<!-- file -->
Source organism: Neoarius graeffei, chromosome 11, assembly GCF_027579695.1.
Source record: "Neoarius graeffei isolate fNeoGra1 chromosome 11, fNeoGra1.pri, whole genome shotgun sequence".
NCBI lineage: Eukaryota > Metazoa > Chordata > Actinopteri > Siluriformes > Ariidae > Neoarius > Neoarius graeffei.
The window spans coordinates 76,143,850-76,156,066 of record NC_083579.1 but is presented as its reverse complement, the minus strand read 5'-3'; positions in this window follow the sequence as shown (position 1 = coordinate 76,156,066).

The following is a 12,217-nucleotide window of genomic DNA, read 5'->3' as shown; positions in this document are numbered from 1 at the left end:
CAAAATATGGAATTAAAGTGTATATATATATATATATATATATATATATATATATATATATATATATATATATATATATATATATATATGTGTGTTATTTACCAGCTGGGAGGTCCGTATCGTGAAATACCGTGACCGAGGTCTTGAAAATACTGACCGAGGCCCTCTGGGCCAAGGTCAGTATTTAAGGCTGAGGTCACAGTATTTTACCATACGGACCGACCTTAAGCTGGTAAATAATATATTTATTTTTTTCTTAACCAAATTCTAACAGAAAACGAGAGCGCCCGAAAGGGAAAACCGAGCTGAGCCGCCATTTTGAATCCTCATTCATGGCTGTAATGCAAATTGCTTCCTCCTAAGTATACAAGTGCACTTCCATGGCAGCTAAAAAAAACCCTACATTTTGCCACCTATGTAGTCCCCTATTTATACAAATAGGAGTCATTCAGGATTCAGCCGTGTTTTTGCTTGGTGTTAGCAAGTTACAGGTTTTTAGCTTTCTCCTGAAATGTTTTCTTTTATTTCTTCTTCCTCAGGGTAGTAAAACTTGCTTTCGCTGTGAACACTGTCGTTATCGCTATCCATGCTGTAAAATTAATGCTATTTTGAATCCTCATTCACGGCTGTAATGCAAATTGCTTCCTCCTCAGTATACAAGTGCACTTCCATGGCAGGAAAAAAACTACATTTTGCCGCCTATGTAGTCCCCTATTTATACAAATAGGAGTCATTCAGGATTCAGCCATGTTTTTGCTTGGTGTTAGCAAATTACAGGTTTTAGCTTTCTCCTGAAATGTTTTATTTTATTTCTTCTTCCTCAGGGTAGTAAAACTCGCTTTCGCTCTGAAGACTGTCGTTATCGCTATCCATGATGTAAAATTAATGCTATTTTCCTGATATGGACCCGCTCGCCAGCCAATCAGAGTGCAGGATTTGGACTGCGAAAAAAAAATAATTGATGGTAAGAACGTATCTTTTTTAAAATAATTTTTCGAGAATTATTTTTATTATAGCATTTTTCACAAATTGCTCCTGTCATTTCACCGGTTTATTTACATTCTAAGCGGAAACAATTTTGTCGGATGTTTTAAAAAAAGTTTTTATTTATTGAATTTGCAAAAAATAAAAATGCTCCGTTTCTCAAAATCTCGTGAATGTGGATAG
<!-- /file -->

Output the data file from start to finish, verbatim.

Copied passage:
Source organism: Neoarius graeffei, chromosome 11, assembly GCF_027579695.1.
Source record: "Neoarius graeffei isolate fNeoGra1 chromosome 11, fNeoGra1.pri, whole genome shotgun sequence".
NCBI lineage: Eukaryota > Metazoa > Chordata > Actinopteri > Siluriformes > Ariidae > Neoarius > Neoarius graeffei.
The window spans coordinates 76,143,850-76,156,066 of record NC_083579.1 but is presented as its reverse complement, the minus strand read 5'-3'; positions in this window follow the sequence as shown (position 1 = coordinate 76,156,066).

The following is a 12,217-nucleotide window of genomic DNA, read 5'->3' as shown; positions in this document are numbered from 1 at the left end:
CAAAATATGGAATTAAAGTGTATATATATATATATATATATATATATATATATATATATATATATATATATATATATATATATATATATGTGTGTTATTTACCAGCTGGGAGGTCCGTATCGTGAAATACCGTGACCGAGGTCTTGAAAATACTGACCGAGGCCCTCTGGGCCAAGGTCAGTATTTAAGGCTGAGGTCACAGTATTTTACCATACGGACCGACCTTAAGCTGGTAAATAATATATTTATTTTTTTCTTAACCAAATTCTAACAGAAAACGAGAGCGCCCGAAAGGGAAAACCGAGCTGAGCCGCCATTTTGAATCCTCATTCATGGCTGTAATGCAAATTGCTTCCTCCTAAGTATACAAGTGCACTTCCATGGCAGCTAAAAAAAACCCTACATTTTGCCACCTATGTAGTCCCCTATTTATACAAATAGGAGTCATTCAGGATTCAGCCGTGTTTTTGCTTGGTGTTAGCAAGTTACAGGTTTTTAGCTTTCTCCTGAAATGTTTTCTTTTATTTCTTCTTCCTCAGGGTAGTAAAACTTGCTTTCGCTGTGAACACTGTCGTTATCGCTATCCATGCTGTAAAATTAATGCTATTTTGAATCCTCATTCACGGCTGTAATGCAAATTGCTTCCTCCTCAGTATACAAGTGCACTTCCATGGCAGGAAAAAAACTACATTTTGCCGCCTATGTAGTCCCCTATTTATACAAATAGGAGTCATTCAGGATTCAGCCATGTTTTTGCTTGGTGTTAGCAAATTACAGGTTTTAGCTTTCTCCTGAAATGTTTTATTTTATTTCTTCTTCCTCAGGGTAGTAAAACTCGCTTTCGCTCTGAAGACTGTCGTTATCGCTATCCATGATGTAAAATTAATGCTATTTTCCTGATATGGACCCGCTCGCCAGCCAATCAGAGTGCAGGATTTGGACTGCGAAAAAAAAATAATTGATGGTAAGAACGTATCTTTTTTAAAATAATTTTTCGAGAATTATTTTTATTATAGCATTTTTCACAAATTGCTCCTGTCATTTCACCGGTTTATTTACATTCTAAGCGGAAACAATTTTGTCGGATGTTTTAAAAAAAGTTTTTATTTATTGAATTTGCAAAAAATAAAAATGCTCCGTTTCTCAAAATCTCGTGAATGTGGATAG